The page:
The U.S. Department of Health and Human Services (HHS) published its 'Omnibus Rule' back on January 25, 2013, giving covered entities until September 23 of the same year to comply or be subject to penalties. While the new rule has been active for well over a year now, many physicians, chiropractors, dentists and other covered entities are unaware of its purpose.
The Omnibus Rule is essentially a modification of the existing Health Insurance Portability and Accountability Act (HIPAA) Privacy, Security, and Enforcement Rules that introduces elements from the Health Information Technology for Economic and Clinical Health (HITECH) Act. To put the scope of the Omnibus Rule into perspective, the HHS's final rule was over 500 pages in length!
Technical jargon aside, the Omnibus Rule is designed to strengthen the privacy and security of patient data collected by covered entities. In addition to introducing new security measures, it also provides patients with new rights. Being that the Omnibus Rule consists of hundreds of pages, we won't be able to cover everything in this post. However, you can view the key points of the modification listed below.
Here are some of the key takeaways of the HIPAA Omnibus Rule:
- Business associates of covered entities can now be held liable if they fail to comply with HIPAA's Privacy and Security Rules.
- Places further limitations on the use of patient health information for marketing purposes.
- Prohibits the sale of patient health information without the patient's authorization.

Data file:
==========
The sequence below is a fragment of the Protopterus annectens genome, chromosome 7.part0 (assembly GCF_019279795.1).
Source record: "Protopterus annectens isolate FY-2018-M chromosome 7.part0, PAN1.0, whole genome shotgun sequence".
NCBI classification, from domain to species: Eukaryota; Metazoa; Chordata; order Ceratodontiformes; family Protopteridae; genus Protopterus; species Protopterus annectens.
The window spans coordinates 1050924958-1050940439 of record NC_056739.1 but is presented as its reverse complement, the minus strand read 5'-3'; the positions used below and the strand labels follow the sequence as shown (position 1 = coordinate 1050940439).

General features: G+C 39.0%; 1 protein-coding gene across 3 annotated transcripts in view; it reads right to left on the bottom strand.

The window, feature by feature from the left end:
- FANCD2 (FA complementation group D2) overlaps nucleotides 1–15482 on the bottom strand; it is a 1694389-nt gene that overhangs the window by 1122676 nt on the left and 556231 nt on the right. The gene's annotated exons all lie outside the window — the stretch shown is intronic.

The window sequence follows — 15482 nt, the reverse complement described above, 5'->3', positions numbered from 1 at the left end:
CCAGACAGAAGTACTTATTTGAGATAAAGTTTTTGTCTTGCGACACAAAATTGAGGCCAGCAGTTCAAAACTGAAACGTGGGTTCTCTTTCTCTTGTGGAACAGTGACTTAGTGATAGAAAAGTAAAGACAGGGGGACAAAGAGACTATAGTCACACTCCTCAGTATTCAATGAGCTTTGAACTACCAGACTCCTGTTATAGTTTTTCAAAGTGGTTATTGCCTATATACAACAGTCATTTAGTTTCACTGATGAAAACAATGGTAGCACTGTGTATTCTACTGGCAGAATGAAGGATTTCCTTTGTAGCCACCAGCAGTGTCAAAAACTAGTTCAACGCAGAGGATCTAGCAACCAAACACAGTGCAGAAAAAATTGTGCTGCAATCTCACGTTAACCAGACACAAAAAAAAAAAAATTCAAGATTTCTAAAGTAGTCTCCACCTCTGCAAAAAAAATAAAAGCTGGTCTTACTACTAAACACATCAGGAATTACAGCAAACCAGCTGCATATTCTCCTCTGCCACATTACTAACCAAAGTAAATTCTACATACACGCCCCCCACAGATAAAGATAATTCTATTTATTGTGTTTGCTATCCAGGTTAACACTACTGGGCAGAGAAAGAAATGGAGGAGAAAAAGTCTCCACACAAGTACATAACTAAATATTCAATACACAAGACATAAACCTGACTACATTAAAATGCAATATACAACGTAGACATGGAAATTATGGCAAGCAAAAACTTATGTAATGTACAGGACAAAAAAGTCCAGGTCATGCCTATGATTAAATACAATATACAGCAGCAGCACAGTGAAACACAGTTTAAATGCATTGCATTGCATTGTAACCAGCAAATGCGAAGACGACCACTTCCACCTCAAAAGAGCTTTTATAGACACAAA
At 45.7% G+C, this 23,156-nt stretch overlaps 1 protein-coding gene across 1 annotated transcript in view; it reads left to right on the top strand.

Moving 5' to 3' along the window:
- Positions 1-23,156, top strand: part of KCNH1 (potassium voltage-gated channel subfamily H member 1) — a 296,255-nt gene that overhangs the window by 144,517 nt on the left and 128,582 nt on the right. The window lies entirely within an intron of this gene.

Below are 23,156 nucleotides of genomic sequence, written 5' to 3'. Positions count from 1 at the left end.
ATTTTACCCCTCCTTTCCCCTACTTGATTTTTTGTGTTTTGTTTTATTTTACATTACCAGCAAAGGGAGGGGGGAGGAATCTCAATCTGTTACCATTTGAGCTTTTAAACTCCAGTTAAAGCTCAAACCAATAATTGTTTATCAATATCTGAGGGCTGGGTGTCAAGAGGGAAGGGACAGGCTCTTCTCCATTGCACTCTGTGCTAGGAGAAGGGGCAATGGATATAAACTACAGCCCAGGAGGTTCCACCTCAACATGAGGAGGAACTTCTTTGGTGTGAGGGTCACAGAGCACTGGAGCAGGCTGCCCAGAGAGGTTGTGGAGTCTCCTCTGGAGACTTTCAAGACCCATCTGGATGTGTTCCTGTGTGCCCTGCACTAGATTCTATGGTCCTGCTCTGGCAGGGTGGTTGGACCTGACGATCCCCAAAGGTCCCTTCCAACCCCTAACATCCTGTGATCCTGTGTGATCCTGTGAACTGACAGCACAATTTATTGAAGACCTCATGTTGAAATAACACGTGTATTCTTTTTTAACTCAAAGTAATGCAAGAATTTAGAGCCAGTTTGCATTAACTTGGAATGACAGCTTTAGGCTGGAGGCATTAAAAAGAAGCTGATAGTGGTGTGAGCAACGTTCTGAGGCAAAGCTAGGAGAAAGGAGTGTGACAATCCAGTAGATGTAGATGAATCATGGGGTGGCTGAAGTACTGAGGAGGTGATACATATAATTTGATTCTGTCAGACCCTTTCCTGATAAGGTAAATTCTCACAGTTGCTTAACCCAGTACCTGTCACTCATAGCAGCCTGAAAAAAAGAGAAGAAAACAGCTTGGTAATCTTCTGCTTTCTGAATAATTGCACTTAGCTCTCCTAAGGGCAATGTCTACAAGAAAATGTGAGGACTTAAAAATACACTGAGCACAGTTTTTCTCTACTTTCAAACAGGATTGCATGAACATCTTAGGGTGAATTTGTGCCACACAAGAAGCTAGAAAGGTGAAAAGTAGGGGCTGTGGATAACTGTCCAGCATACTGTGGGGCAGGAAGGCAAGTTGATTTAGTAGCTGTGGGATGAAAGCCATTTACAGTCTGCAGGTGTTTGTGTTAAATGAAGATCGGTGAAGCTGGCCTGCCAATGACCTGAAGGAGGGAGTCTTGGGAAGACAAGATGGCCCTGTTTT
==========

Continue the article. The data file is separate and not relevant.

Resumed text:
- Introduces HITECH elements to the Enforcement Rule.
- Modifies the covered entity's notice of privacy practices.
- Enhances patient's rights tor receive copies of their protected health information in electronic format.
- Restricts disclosures to a health plan when the patient has paid out of pocket in full.
- Introduces a multi-tiered civil money penalty for HIPPA security breaches.
- Modifies the definition of a privacy breach.
“This final omnibus rule marks the most sweeping changes to the HIPAA Privacy and Security Rules since they were first implemented,”said HHS Office for Civil Rights Director Leon Rodriguez. “These changes not only greatly enhance a patient’s privacy rights and protections, but also strengthen the ability of my office to vigorously enforce the HIPAA privacy and security protections, regardless of whether the information is being held by a health plan, a health care provider, or one of their business associates.”